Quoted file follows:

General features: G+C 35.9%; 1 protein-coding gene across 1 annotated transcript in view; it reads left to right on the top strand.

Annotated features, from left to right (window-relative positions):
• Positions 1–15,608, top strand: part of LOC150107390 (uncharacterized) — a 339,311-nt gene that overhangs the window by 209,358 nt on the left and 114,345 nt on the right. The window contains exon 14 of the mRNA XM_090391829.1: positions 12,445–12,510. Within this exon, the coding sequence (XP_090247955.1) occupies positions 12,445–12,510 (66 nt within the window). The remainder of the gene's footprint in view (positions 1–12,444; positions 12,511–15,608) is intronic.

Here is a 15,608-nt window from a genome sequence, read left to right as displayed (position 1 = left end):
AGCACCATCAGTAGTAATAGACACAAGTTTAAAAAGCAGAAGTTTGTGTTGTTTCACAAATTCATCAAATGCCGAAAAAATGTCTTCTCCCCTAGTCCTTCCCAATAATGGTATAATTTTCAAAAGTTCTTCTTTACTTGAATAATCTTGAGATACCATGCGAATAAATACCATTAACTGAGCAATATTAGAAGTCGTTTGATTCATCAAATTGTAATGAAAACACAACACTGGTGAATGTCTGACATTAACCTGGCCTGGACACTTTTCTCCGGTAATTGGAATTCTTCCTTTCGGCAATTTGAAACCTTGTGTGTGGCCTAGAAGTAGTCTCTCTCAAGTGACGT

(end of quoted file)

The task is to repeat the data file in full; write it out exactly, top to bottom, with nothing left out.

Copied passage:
General features: G+C 35.9%; 1 protein-coding gene across 1 annotated transcript in view; it reads left to right on the top strand.

Annotated features, from left to right (window-relative positions):
• Positions 1–15,608, top strand: part of LOC150107390 (uncharacterized) — a 339,311-nt gene that overhangs the window by 209,358 nt on the left and 114,345 nt on the right. The window contains exon 14 of the mRNA XM_090391829.1: positions 12,445–12,510. Within this exon, the coding sequence (XP_090247955.1) occupies positions 12,445–12,510 (66 nt within the window). The remainder of the gene's footprint in view (positions 1–12,444; positions 12,511–15,608) is intronic.

Here is a 15,608-nt window from a genome sequence, read left to right as displayed (position 1 = left end):
AGCACCATCAGTAGTAATAGACACAAGTTTAAAAAGCAGAAGTTTGTGTTGTTTCACAAATTCATCAAATGCCGAAAAAATGTCTTCTCCCCTAGTCCTTCCCAATAATGGTATAATTTTCAAAAGTTCTTCTTTACTTGAATAATCTTGAGATACCATGCGAATAAATACCATTAACTGAGCAATATTAGAAGTCGTTTGATTCATCAAATTGTAATGAAAACACAACACTGGTGAATGTCTGACATTAACCTGGCCTGGACACTTTTCTCCGGTAATTGGAATTCTTCCTTTCGGCAATTTGAAACCTTGTGTGTGGCCTAGAAGTAGTCTCTCTCAAGTGACGT